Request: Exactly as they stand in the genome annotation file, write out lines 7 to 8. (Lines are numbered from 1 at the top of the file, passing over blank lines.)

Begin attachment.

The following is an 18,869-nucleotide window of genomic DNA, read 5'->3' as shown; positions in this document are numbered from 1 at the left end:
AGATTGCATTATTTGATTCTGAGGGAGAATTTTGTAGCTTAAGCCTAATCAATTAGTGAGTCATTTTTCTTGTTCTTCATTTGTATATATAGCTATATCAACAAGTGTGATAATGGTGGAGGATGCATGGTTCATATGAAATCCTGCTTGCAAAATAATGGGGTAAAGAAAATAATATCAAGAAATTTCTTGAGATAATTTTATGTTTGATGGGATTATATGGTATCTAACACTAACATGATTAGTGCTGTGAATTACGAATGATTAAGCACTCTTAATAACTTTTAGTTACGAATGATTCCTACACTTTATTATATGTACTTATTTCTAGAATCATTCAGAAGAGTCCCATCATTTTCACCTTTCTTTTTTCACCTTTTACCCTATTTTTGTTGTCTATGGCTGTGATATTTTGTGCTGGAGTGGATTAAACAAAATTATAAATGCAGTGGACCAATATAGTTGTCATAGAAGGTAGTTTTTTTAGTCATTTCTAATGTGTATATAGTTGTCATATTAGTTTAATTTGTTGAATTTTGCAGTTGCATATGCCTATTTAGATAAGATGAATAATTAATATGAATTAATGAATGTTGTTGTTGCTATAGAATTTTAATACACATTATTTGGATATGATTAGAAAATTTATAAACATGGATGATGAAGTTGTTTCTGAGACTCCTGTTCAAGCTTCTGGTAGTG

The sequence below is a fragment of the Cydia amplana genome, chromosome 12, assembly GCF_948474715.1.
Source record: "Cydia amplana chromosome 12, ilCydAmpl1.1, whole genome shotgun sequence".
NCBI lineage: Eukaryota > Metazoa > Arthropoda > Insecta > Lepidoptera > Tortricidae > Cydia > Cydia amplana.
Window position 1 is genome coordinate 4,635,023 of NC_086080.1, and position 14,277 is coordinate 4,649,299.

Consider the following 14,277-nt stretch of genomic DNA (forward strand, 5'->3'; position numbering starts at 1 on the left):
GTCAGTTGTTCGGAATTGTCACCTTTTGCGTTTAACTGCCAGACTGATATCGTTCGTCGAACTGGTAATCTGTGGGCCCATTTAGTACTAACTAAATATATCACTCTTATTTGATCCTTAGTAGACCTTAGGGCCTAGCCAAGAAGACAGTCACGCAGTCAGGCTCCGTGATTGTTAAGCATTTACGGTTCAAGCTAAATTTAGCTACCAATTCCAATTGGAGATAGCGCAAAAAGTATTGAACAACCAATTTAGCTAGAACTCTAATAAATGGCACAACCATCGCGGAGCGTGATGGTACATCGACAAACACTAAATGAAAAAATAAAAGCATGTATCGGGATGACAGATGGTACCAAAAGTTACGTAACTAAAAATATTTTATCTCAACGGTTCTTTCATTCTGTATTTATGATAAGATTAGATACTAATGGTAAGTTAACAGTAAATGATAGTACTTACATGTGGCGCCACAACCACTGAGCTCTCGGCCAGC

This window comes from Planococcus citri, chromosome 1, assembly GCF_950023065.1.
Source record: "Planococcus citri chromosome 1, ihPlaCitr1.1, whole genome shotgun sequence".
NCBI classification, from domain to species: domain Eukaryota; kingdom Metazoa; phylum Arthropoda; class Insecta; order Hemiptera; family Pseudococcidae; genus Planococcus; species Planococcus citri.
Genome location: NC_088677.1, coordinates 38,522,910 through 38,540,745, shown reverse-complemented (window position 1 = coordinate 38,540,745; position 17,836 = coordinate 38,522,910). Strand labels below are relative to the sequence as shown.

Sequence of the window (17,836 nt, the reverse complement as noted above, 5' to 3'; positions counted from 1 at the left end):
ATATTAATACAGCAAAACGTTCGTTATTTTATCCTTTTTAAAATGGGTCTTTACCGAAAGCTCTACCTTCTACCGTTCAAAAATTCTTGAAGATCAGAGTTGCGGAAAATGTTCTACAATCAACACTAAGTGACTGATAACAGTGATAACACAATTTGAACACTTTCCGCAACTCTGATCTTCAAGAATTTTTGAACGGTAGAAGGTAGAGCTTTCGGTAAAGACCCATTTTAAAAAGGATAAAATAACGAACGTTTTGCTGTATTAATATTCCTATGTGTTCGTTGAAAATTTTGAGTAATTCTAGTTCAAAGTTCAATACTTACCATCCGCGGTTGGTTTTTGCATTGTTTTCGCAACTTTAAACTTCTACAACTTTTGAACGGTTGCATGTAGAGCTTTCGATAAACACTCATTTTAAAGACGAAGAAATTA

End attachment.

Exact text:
Consider the following 14,277-nt stretch of genomic DNA (forward strand, 5'->3'; position numbering starts at 1 on the left):
GTCAGTTGTTCGGAATTGTCACCTTTTGCGTTTAACTGCCAGACTGATATCGTTCGTCGAACTGGTAATCTGTGGGCCCATTTAGTACTAACTAAATATATCACTCTTATTTGATCCTTAGTAGACCTTAGGGCCTAGCCAAGAAGACAGTCACGCAGTCAGGCTCCGTGATTGTTAAGCATTTACGGTTCAAGCTAAATTTAGCTACCAATTCCAATTGGAGATAGCGCAAAAAGTATTGAACAACCAATTTAGCTAGAACTCTAATAAATGGCACAACCATCGCGGAGCGTGATGGTACATCGACAAACACTAAATGAAAAAATAAAAGCATGTATCGGGATGACAGATGGTACCAAAAGTTACGTAACTAAAAATATTTTATCTCAACGGTTCTTTCATTCTGTATTTATGATAAGATTAGATACTAATGGTAAGTTAACAGTAAATGATAGTACTTACATGTGGCGCCACAACCACTGAGCTCTCGGCCAGC